Monday, October 25, 2010

A veiled Dorilton

Some kind of renovation is under way at the Dorilton, the very French rock pile on the corner of 71st Street and Broadway. They've chosen to put up a sheer white covering and it has a certain loveliness of its own.

One heckuva big crane at Lincoln Center

There is a huge crane parked on 65th Street between 10th Avenue and Broadway. Apparently they are building a new theater on top of the Vivian Beaumont and the crane is used to lift the structural steel.

Sunday, October 24, 2010

Rock Around the Block Tours launches!

If you’ve got the feet, I’ve got the tour. I’m thrilled to announced the launch of Rock Around the Block Tours – three fun-filled walking tours that showcase New York in a fascinating new way.

Discover the untold stories of the rock heroes you love most, and the places where they made music history – from Elvis to Lady Gaga.

As a music biz veteran, I’m eager to use my hard-won experience to provide an entertaining and illuminating new perspective on New York.

Please check out our brand new web site at and forward this info to your family and friends.

And call or email to book your tour today.

Let the good times roll!

Monday, October 18, 2010

A walker in Hoboken

Hoboken is terrific fun - and its only a ferry ride or a Path train away. We chose the ferry and started our visit in North Hoboken - which the natives call Uptown. Interesting architecture all along Washington Street -
including this brightly painted apartment building.
But there were four highlights to the trip. First was lunch at La Isla, a famous, tiny Cuban restaurant, where we feasted on plantains double fried in garlic.
The painting is of La Lupe, the great Cuban singer. I'm sure she must've loved the food here.
Next up was a visit to the newly restored Union Synagogue. One of the staff was gracious enough to take us for a tour of this 1915 hall, modeled on the great synagogues of Frankfort and Berlin. With the aid of a grant from the state the congregants have done a magnificent job of turning back the clock.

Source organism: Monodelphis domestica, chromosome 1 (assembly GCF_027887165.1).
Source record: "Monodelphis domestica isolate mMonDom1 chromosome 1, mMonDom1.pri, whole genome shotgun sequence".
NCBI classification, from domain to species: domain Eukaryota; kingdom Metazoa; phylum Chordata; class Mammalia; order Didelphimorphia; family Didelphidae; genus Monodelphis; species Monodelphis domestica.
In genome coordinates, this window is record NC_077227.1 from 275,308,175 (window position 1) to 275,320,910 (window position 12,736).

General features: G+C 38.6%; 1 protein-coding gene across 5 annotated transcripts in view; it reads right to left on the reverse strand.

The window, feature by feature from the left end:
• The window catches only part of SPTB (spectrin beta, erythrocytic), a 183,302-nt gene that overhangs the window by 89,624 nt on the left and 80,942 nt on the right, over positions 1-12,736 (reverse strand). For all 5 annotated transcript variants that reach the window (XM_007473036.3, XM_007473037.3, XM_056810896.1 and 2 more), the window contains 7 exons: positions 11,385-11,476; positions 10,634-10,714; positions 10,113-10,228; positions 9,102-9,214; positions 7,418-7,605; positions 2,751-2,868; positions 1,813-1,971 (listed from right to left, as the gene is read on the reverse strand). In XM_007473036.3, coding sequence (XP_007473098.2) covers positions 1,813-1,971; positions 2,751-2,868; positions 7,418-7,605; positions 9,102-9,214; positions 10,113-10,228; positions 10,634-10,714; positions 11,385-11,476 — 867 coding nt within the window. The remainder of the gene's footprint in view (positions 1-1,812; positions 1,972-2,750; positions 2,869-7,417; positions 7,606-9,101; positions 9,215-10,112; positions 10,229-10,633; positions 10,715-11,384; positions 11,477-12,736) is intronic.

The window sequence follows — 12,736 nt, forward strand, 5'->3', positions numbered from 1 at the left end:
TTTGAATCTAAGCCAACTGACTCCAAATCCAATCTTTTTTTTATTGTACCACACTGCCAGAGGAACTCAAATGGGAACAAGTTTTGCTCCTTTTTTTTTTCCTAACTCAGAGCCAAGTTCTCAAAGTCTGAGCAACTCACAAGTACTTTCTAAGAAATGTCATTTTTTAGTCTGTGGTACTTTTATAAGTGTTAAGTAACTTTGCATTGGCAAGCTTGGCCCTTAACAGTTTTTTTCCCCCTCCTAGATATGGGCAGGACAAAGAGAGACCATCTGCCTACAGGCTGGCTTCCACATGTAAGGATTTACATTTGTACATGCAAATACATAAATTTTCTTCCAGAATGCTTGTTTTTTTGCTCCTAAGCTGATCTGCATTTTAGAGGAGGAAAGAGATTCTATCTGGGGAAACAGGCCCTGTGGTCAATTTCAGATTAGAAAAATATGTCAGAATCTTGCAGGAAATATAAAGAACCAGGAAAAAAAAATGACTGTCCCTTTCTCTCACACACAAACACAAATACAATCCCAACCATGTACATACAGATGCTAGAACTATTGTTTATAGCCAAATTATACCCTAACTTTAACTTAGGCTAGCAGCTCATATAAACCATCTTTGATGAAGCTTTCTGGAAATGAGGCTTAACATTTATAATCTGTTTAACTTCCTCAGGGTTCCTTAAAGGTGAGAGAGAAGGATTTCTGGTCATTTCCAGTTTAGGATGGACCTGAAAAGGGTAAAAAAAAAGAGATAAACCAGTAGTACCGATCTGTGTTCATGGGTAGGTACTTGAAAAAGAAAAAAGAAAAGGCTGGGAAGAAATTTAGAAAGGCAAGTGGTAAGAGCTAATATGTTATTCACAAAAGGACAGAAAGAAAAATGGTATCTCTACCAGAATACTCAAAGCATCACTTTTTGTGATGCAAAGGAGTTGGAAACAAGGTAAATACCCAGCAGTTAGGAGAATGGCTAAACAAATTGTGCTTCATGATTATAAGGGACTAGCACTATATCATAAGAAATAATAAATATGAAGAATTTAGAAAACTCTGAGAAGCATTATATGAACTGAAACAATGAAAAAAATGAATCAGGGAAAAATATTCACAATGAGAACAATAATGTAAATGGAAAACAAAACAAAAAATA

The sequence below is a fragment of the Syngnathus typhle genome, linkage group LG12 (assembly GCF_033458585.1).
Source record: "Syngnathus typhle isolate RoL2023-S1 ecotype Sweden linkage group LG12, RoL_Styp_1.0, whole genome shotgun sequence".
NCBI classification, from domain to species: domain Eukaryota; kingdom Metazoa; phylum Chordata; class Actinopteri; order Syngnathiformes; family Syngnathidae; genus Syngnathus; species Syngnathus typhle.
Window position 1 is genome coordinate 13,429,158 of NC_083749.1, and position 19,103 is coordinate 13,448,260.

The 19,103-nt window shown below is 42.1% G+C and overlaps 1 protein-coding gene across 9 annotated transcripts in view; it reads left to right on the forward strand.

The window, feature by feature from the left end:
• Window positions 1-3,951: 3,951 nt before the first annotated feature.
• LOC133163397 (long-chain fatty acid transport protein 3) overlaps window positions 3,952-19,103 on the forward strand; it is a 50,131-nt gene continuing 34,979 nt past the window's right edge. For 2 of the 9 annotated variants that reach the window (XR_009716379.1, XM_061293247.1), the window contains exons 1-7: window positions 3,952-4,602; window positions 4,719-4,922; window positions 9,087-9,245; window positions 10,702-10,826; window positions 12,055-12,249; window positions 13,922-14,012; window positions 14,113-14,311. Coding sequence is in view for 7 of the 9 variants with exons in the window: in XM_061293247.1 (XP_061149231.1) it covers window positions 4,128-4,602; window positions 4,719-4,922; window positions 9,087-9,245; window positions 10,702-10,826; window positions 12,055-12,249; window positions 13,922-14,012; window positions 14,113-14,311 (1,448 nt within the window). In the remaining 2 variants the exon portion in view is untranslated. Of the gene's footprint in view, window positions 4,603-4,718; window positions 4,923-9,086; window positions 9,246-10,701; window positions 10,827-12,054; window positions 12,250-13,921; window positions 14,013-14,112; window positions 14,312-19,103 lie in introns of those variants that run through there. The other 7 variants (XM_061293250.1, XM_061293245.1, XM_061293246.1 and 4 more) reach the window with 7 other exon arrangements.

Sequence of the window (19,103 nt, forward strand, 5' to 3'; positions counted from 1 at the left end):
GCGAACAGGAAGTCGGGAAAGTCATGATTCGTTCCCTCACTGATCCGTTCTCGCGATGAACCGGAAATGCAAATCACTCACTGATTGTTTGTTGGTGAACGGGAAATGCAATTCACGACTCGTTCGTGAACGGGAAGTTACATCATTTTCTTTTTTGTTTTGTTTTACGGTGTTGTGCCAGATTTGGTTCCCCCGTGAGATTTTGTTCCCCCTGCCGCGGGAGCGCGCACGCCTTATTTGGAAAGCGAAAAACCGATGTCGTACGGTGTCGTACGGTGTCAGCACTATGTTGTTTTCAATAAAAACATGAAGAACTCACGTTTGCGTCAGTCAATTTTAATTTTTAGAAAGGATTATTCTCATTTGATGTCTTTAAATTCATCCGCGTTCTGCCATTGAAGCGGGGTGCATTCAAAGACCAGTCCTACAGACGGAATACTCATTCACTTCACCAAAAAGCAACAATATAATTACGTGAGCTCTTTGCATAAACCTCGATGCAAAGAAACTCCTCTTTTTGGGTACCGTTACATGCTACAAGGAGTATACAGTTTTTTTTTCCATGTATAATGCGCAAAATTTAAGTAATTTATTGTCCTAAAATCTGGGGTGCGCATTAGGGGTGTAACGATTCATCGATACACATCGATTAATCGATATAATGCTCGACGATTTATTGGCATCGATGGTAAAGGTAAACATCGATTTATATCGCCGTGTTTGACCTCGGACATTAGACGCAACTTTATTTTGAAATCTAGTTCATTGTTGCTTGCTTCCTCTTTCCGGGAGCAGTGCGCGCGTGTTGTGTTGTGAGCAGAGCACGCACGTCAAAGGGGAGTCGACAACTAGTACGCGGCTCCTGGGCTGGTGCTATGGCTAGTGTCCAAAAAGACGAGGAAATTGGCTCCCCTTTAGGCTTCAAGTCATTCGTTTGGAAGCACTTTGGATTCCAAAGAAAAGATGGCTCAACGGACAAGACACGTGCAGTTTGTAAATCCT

Next highlight - Carlos Bakery - a fourth-generation establishment turning out elaborate custom cakes and mouthwatering traditional Italian desserts. We were bowled over by the Pignoli Tarts.
Finally, we visited the park next to the Hoboken Terminal, which is undergoing restoration. This is one of the few spots where you can see a panorama from the GW Bridge all the way to the Verrazano.
All in all, a delightful day just across the river. We'll be back.

Monday, October 11, 2010

Oliver in his hat from Mexico

Note the rings.

Seen at B.E.S - a fashionable restaurant in Chelsea

This place at 22nd Street and 12th Avenue has at least three very special things going for it: the best hamburger I've ever had (it might have to do with all the truffle oil), many interesting art pieces, and a member of my gene pool tending the bar.
The building facade in the back lets you look into the kitchen.
Most of the art works in the bar, like this boozy chandelier, are for sale.
Jon Sarlin at your service.

Best new architecture in NYC

As part of the right-on re-do of Lincoln Center, they've added a high end restaurant with a slanty lawn on the roof. On a visit the other day it was being used by students from the nearby performing arts high school discussing silly ways to remember vocal exercises, Juilliard students hanging out and making out, a little girl doing somersaults, and a sunbathing super model. A few days later, a late-night post-ballet visit turned out to be even more magical, with the city all aglow around this strange little park.